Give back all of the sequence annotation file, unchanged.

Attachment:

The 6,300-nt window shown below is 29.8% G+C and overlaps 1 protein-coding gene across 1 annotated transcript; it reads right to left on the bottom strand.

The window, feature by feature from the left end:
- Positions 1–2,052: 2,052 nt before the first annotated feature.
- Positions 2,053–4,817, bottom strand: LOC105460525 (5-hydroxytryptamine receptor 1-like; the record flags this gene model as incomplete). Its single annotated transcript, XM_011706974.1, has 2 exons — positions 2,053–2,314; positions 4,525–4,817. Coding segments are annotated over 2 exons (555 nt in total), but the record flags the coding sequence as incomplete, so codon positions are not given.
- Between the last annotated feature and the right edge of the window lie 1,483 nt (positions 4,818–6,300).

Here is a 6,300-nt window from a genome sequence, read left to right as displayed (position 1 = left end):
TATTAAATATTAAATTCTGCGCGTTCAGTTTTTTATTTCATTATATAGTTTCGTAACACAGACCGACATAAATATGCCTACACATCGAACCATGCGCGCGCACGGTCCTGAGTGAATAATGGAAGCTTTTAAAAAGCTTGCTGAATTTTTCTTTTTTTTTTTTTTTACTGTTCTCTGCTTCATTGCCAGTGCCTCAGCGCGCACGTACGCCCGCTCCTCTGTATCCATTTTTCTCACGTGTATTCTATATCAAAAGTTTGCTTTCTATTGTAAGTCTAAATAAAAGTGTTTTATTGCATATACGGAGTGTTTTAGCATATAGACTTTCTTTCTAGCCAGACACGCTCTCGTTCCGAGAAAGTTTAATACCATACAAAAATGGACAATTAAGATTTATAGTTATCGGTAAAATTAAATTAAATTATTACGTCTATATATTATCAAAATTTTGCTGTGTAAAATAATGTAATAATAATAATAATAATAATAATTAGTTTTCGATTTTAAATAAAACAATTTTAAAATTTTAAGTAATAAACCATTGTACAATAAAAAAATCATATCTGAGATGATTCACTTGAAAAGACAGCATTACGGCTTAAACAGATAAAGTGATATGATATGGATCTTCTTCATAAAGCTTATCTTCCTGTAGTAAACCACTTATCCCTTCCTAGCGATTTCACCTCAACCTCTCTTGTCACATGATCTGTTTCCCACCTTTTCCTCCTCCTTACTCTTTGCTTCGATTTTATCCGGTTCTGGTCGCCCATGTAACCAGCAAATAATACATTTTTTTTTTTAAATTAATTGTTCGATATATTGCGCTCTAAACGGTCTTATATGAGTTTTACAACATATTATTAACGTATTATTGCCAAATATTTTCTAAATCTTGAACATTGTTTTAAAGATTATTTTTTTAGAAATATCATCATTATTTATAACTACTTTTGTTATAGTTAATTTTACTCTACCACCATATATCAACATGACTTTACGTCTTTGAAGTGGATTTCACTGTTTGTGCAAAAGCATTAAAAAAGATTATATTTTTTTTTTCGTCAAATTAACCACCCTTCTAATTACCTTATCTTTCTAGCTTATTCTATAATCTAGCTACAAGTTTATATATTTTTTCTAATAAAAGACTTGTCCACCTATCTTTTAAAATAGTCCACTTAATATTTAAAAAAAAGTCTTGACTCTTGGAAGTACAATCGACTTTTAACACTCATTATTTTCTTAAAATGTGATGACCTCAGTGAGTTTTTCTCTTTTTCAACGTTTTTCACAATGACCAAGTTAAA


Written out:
The 6,300-nt window shown below is 29.8% G+C and overlaps 1 protein-coding gene across 1 annotated transcript; it reads right to left on the bottom strand.

The window, feature by feature from the left end:
- Positions 1–2,052: 2,052 nt before the first annotated feature.
- Positions 2,053–4,817, bottom strand: LOC105460525 (5-hydroxytryptamine receptor 1-like; the record flags this gene model as incomplete). Its single annotated transcript, XM_011706974.1, has 2 exons — positions 2,053–2,314; positions 4,525–4,817. Coding segments are annotated over 2 exons (555 nt in total), but the record flags the coding sequence as incomplete, so codon positions are not given.
- Between the last annotated feature and the right edge of the window lie 1,483 nt (positions 4,818–6,300).

Here is a 6,300-nt window from a genome sequence, read left to right as displayed (position 1 = left end):
TATTAAATATTAAATTCTGCGCGTTCAGTTTTTTATTTCATTATATAGTTTCGTAACACAGACCGACATAAATATGCCTACACATCGAACCATGCGCGCGCACGGTCCTGAGTGAATAATGGAAGCTTTTAAAAAGCTTGCTGAATTTTTCTTTTTTTTTTTTTTTACTGTTCTCTGCTTCATTGCCAGTGCCTCAGCGCGCACGTACGCCCGCTCCTCTGTATCCATTTTTCTCACGTGTATTCTATATCAAAAGTTTGCTTTCTATTGTAAGTCTAAATAAAAGTGTTTTATTGCATATACGGAGTGTTTTAGCATATAGACTTTCTTTCTAGCCAGACACGCTCTCGTTCCGAGAAAGTTTAATACCATACAAAAATGGACAATTAAGATTTATAGTTATCGGTAAAATTAAATTAAATTATTACGTCTATATATTATCAAAATTTTGCTGTGTAAAATAATGTAATAATAATAATAATAATAATAATTAGTTTTCGATTTTAAATAAAACAATTTTAAAATTTTAAGTAATAAACCATTGTACAATAAAAAAATCATATCTGAGATGATTCACTTGAAAAGACAGCATTACGGCTTAAACAGATAAAGTGATATGATATGGATCTTCTTCATAAAGCTTATCTTCCTGTAGTAAACCACTTATCCCTTCCTAGCGATTTCACCTCAACCTCTCTTGTCACATGATCTGTTTCCCACCTTTTCCTCCTCCTTACTCTTTGCTTCGATTTTATCCGGTTCTGGTCGCCCATGTAACCAGCAAATAATACATTTTTTTTTTTAAATTAATTGTTCGATATATTGCGCTCTAAACGGTCTTATATGAGTTTTACAACATATTATTAACGTATTATTGCCAAATATTTTCTAAATCTTGAACATTGTTTTAAAGATTATTTTTTTAGAAATATCATCATTATTTATAACTACTTTTGTTATAGTTAATTTTACTCTACCACCATATATCAACATGACTTTACGTCTTTGAAGTGGATTTCACTGTTTGTGCAAAAGCATTAAAAAAGATTATATTTTTTTTTTCGTCAAATTAACCACCCTTCTAATTACCTTATCTTTCTAGCTTATTCTATAATCTAGCTACAAGTTTATATATTTTTTCTAATAAAAGACTTGTCCACCTATCTTTTAAAATAGTCCACTTAATATTTAAAAAAAAGTCTTGACTCTTGGAAGTACAATCGACTTTTAACACTCATTATTTTCTTAAAATGTGATGACCTCAGTGAGTTTTTCTCTTTTTCAACGTTTTTCACAATGACCAAGTTAAA